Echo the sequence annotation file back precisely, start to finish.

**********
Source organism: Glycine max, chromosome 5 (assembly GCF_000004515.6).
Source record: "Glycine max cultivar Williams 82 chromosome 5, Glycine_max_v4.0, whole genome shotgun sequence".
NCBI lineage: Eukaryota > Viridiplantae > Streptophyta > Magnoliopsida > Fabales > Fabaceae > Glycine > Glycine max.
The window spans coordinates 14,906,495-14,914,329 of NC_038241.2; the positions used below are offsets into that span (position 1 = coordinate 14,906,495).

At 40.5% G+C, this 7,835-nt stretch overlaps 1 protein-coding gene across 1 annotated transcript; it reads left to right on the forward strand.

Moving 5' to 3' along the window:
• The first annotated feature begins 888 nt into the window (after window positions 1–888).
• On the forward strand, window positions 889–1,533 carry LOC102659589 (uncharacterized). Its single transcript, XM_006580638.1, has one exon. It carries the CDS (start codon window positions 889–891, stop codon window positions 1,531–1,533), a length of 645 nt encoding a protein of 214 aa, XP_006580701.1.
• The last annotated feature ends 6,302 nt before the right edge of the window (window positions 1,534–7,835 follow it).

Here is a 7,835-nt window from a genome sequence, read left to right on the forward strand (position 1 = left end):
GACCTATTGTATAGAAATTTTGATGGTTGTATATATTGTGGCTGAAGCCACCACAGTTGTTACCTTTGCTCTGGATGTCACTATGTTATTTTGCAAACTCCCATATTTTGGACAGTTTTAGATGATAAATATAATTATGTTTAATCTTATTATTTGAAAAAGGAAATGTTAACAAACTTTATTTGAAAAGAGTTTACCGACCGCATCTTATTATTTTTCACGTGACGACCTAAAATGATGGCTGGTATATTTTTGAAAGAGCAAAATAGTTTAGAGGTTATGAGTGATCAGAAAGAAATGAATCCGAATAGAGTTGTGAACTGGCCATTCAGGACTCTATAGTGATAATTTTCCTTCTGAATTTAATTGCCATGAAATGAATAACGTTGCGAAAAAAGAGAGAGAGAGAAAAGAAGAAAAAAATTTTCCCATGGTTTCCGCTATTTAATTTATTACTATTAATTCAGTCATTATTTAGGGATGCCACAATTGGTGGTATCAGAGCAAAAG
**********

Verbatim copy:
Source organism: Glycine max, chromosome 5 (assembly GCF_000004515.6).
Source record: "Glycine max cultivar Williams 82 chromosome 5, Glycine_max_v4.0, whole genome shotgun sequence".
NCBI lineage: Eukaryota > Viridiplantae > Streptophyta > Magnoliopsida > Fabales > Fabaceae > Glycine > Glycine max.
The window spans coordinates 14,906,495-14,914,329 of NC_038241.2; the positions used below are offsets into that span (position 1 = coordinate 14,906,495).

At 40.5% G+C, this 7,835-nt stretch overlaps 1 protein-coding gene across 1 annotated transcript; it reads left to right on the forward strand.

Moving 5' to 3' along the window:
• The first annotated feature begins 888 nt into the window (after window positions 1–888).
• On the forward strand, window positions 889–1,533 carry LOC102659589 (uncharacterized). Its single transcript, XM_006580638.1, has one exon. It carries the CDS (start codon window positions 889–891, stop codon window positions 1,531–1,533), a length of 645 nt encoding a protein of 214 aa, XP_006580701.1.
• The last annotated feature ends 6,302 nt before the right edge of the window (window positions 1,534–7,835 follow it).

Here is a 7,835-nt window from a genome sequence, read left to right on the forward strand (position 1 = left end):
GACCTATTGTATAGAAATTTTGATGGTTGTATATATTGTGGCTGAAGCCACCACAGTTGTTACCTTTGCTCTGGATGTCACTATGTTATTTTGCAAACTCCCATATTTTGGACAGTTTTAGATGATAAATATAATTATGTTTAATCTTATTATTTGAAAAAGGAAATGTTAACAAACTTTATTTGAAAAGAGTTTACCGACCGCATCTTATTATTTTTCACGTGACGACCTAAAATGATGGCTGGTATATTTTTGAAAGAGCAAAATAGTTTAGAGGTTATGAGTGATCAGAAAGAAATGAATCCGAATAGAGTTGTGAACTGGCCATTCAGGACTCTATAGTGATAATTTTCCTTCTGAATTTAATTGCCATGAAATGAATAACGTTGCGAAAAAAGAGAGAGAGAGAAAAGAAGAAAAAAATTTTCCCATGGTTTCCGCTATTTAATTTATTACTATTAATTCAGTCATTATTTAGGGATGCCACAATTGGTGGTATCAGAGCAAAAG